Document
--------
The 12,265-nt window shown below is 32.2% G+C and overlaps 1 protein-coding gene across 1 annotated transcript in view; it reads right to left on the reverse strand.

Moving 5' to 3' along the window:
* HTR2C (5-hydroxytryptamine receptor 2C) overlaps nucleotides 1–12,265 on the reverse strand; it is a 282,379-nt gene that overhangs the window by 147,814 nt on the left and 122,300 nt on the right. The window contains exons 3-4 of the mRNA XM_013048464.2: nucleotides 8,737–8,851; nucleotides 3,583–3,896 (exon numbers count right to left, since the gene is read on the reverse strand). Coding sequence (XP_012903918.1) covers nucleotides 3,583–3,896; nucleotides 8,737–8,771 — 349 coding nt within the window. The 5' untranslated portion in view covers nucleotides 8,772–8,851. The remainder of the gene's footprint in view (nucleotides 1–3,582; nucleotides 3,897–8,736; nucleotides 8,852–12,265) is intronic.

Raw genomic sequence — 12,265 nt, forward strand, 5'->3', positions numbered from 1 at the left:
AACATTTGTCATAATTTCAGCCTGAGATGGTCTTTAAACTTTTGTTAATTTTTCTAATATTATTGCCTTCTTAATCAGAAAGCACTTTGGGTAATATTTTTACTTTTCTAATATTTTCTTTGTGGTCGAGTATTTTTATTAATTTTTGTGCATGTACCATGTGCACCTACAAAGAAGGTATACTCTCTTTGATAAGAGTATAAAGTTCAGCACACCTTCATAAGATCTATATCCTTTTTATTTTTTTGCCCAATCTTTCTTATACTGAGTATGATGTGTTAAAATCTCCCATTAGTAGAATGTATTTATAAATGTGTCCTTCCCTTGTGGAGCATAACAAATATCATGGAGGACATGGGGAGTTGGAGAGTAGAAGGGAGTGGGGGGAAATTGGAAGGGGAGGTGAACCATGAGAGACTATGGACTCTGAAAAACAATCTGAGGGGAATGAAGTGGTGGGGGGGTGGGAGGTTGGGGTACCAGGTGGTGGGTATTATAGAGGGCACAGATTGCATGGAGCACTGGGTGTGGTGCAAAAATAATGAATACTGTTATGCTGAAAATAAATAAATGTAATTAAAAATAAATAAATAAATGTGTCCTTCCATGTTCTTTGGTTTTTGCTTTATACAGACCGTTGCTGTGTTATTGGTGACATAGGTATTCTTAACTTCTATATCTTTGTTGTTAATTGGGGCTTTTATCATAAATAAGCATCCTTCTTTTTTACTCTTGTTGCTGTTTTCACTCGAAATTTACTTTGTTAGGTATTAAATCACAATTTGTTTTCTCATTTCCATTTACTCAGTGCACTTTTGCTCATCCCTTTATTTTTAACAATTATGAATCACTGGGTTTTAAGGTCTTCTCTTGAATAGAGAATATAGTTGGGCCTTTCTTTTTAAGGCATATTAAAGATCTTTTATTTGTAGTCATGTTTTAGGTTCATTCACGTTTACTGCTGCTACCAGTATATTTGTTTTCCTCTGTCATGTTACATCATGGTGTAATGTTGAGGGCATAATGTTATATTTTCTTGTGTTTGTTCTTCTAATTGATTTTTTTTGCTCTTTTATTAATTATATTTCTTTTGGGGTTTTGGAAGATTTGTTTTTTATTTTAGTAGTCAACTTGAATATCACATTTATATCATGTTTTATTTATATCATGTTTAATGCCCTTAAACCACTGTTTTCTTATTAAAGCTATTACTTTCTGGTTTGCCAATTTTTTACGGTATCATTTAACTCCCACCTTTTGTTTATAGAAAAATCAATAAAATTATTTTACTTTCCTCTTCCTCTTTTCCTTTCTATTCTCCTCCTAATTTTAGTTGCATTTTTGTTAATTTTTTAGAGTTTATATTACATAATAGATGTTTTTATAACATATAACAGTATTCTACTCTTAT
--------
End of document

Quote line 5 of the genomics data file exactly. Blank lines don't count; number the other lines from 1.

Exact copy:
AACATTTGTCATAATTTCAGCCTGAGATGGTCTTTAAACTTTTGTTAATTTTTCTAATATTATTGCCTTCTTAATCAGAAAGCACTTTGGGTAATATTTTTACTTTTCTAATATTTTCTTTGTGGTCGAGTATTTTTATTAATTTTTGTGCATGTACCATGTGCACCTACAAAGAAGGTATACTCTCTTTGATAAGAGTATAAAGTTCAGCACACCTTCATAAGATCTATATCCTTTTTATTTTTTTGCCCAATCTTTCTTATACTGAGTATGATGTGTTAAAATCTCCCATTAGTAGAATGTATTTATAAATGTGTCCTTCCCTTGTGGAGCATAACAAATATCATGGAGGACATGGGGAGTTGGAGAGTAGAAGGGAGTGGGGGGAAATTGGAAGGGGAGGTGAACCATGAGAGACTATGGACTCTGAAAAACAATCTGAGGGGAATGAAGTGGTGGGGGGGTGGGAGGTTGGGGTACCAGGTGGTGGGTATTATAGAGGGCACAGATTGCATGGAGCACTGGGTGTGGTGCAAAAATAATGAATACTGTTATGCTGAAAATAAATAAATGTAATTAAAAATAAATAAATAAATGTGTCCTTCCATGTTCTTTGGTTTTTGCTTTATACAGACCGTTGCTGTGTTATTGGTGACATAGGTATTCTTAACTTCTATATCTTTGTTGTTAATTGGGGCTTTTATCATAAATAAGCATCCTTCTTTTTTACTCTTGTTGCTGTTTTCACTCGAAATTTACTTTGTTAGGTATTAAATCACAATTTGTTTTCTCATTTCCATTTACTCAGTGCACTTTTGCTCATCCCTTTATTTTTAACAATTATGAATCACTGGGTTTTAAGGTCTTCTCTTGAATAGAGAATATAGTTGGGCCTTTCTTTTTAAGGCATATTAAAGATCTTTTATTTGTAGTCATGTTTTAGGTTCATTCACGTTTACTGCTGCTACCAGTATATTTGTTTTCCTCTGTCATGTTACATCATGGTGTAATGTTGAGGGCATAATGTTATATTTTCTTGTGTTTGTTCTTCTAATTGATTTTTTTTGCTCTTTTATTAATTATATTTCTTTTGGGGTTTTGGAAGATTTGTTTTTTATTTTAGTAGTCAACTTGAATATCACATTTATATCATGTTTTATTTATATCATGTTTAATGCCCTTAAACCACTGTTTTCTTATTAAAGCTATTACTTTCTGGTTTGCCAATTTTTTACGGTATCATTTAACTCCCACCTTTTGTTTATAGAAAAATCAATAAAATTATTTTACTTTCCTCTTCCTCTTTTCCTTTCTATTCTCCTCCTAATTTTAGTTGCATTTTTGTTAATTTTTTAGAGTTTATATTACATAATAGATGTTTTTATAACATATAACAGTATTCTACTCTTAT